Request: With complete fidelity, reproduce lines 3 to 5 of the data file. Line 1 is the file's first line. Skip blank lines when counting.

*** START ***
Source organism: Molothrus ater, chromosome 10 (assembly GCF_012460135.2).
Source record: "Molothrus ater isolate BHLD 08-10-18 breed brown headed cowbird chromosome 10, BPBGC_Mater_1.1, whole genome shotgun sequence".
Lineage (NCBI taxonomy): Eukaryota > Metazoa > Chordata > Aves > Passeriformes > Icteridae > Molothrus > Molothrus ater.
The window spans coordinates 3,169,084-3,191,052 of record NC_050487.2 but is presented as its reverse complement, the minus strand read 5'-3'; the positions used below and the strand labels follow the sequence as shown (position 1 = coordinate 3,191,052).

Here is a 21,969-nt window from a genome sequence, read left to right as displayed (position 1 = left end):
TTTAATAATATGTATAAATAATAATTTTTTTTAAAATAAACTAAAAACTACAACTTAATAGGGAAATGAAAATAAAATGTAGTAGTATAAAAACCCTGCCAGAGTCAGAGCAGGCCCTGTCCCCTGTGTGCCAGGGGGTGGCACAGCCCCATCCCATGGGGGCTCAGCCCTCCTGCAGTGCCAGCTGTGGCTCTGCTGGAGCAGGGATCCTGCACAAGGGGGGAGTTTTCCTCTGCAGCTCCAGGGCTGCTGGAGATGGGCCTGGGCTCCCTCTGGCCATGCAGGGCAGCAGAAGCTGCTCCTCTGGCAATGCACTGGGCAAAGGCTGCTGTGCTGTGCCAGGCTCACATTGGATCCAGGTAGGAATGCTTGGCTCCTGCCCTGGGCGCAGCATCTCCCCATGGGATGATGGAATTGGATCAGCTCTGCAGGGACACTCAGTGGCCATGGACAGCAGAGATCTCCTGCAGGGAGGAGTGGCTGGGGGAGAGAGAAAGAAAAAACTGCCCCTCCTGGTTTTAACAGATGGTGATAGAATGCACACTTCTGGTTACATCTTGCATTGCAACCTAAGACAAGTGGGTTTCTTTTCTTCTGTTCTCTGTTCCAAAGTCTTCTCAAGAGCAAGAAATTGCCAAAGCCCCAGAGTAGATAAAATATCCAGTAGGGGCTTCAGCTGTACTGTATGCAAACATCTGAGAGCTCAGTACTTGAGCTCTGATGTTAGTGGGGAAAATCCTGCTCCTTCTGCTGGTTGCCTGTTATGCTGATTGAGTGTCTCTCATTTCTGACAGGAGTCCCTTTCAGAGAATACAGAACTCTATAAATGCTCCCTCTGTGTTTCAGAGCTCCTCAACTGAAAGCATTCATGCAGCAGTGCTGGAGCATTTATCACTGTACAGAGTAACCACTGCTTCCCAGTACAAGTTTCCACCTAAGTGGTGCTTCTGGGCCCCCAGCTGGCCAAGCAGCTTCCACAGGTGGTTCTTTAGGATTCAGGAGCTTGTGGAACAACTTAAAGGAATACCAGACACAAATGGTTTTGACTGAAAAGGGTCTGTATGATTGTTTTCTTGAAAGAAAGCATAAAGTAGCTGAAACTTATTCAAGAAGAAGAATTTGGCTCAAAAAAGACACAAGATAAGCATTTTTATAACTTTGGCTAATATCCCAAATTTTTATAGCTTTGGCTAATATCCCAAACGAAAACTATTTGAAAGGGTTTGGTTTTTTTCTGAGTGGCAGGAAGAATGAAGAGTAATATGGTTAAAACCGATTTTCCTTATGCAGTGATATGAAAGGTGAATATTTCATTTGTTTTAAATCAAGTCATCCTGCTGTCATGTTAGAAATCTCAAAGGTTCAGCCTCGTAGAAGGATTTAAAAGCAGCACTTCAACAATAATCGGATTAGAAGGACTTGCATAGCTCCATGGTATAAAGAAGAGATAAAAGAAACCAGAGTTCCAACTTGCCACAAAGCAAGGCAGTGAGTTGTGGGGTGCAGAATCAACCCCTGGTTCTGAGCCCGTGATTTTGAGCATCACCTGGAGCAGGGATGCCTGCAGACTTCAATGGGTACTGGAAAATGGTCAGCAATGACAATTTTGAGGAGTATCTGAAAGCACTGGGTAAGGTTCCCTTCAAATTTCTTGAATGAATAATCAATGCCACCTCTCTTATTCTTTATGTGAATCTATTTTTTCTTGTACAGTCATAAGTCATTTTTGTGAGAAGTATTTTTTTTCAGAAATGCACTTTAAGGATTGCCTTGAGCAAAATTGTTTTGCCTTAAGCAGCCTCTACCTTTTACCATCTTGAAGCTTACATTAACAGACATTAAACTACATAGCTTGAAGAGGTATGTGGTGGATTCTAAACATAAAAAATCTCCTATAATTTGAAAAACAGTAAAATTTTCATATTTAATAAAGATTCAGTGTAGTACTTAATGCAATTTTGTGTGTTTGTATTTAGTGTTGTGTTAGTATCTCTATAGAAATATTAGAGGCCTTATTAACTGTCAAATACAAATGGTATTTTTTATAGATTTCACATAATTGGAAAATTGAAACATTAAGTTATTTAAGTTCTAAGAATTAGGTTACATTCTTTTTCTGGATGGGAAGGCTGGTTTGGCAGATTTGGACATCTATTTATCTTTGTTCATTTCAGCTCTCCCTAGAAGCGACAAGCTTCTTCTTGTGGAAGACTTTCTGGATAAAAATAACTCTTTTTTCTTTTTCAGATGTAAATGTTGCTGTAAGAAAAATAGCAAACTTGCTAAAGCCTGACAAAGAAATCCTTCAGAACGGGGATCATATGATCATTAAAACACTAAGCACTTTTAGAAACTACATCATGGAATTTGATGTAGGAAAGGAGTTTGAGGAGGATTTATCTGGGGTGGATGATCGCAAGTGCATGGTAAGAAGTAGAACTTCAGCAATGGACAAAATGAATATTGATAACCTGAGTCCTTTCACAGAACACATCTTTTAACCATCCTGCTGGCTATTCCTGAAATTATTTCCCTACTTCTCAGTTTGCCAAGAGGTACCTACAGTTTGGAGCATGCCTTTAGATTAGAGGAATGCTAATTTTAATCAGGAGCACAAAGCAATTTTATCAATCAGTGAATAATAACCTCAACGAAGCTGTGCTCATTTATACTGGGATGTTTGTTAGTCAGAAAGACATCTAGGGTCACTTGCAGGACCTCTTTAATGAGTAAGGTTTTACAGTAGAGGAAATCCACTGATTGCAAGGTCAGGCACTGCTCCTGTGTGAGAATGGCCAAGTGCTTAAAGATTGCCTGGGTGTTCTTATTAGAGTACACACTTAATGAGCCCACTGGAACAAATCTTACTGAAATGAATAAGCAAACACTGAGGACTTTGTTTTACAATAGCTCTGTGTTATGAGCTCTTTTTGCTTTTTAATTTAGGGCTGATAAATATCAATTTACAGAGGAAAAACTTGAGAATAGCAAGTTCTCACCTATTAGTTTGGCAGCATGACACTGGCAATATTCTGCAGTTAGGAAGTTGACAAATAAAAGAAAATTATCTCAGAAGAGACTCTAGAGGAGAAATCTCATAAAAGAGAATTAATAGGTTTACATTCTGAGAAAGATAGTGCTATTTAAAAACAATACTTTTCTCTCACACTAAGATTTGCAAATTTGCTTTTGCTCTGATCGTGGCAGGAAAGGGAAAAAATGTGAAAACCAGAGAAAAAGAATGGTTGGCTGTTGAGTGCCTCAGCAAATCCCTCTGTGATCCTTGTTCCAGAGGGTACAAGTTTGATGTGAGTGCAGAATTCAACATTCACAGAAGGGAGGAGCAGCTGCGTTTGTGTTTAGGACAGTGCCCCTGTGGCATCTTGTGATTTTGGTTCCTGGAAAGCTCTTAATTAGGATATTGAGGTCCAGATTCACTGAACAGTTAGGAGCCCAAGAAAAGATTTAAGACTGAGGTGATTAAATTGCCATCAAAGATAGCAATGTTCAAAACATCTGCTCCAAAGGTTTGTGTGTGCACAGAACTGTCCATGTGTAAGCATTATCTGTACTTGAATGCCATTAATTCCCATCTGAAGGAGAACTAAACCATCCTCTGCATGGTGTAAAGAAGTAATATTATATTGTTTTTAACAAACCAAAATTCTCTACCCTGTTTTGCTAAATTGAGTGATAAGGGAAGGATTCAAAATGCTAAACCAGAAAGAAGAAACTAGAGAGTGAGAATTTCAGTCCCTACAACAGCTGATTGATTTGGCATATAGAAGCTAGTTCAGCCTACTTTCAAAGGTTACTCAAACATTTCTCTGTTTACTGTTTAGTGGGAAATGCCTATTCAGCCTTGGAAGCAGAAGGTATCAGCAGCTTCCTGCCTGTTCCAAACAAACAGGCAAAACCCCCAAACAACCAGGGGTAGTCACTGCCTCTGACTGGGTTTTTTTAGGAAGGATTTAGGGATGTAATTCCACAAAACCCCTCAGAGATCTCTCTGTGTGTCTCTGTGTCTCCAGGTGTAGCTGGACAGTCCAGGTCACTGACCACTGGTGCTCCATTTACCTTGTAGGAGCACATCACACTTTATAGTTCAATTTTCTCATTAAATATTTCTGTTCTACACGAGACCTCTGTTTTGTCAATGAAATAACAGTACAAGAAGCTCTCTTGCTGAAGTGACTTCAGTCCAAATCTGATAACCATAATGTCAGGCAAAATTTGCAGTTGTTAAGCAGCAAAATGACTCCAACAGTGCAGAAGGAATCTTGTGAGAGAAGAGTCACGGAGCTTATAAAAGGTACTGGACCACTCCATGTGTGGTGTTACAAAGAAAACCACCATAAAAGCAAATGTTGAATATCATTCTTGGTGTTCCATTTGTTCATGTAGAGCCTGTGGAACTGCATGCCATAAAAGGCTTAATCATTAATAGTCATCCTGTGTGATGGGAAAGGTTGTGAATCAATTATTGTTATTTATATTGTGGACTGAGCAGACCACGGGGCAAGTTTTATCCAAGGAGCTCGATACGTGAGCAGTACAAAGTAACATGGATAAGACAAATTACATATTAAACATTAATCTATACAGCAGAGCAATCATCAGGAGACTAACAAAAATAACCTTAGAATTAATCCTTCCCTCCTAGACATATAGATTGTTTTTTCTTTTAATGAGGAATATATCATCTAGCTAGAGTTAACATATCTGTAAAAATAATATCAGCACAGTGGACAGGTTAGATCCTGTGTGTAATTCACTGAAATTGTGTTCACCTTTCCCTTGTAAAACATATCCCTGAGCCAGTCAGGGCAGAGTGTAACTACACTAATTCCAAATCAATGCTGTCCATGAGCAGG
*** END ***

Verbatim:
Lineage (NCBI taxonomy): Eukaryota > Metazoa > Chordata > Aves > Passeriformes > Icteridae > Molothrus > Molothrus ater.
The window spans coordinates 3,169,084-3,191,052 of record NC_050487.2 but is presented as its reverse complement, the minus strand read 5'-3'; the positions used below and the strand labels follow the sequence as shown (position 1 = coordinate 3,191,052).

Here is a 21,969-nt window from a genome sequence, read left to right as displayed (position 1 = left end):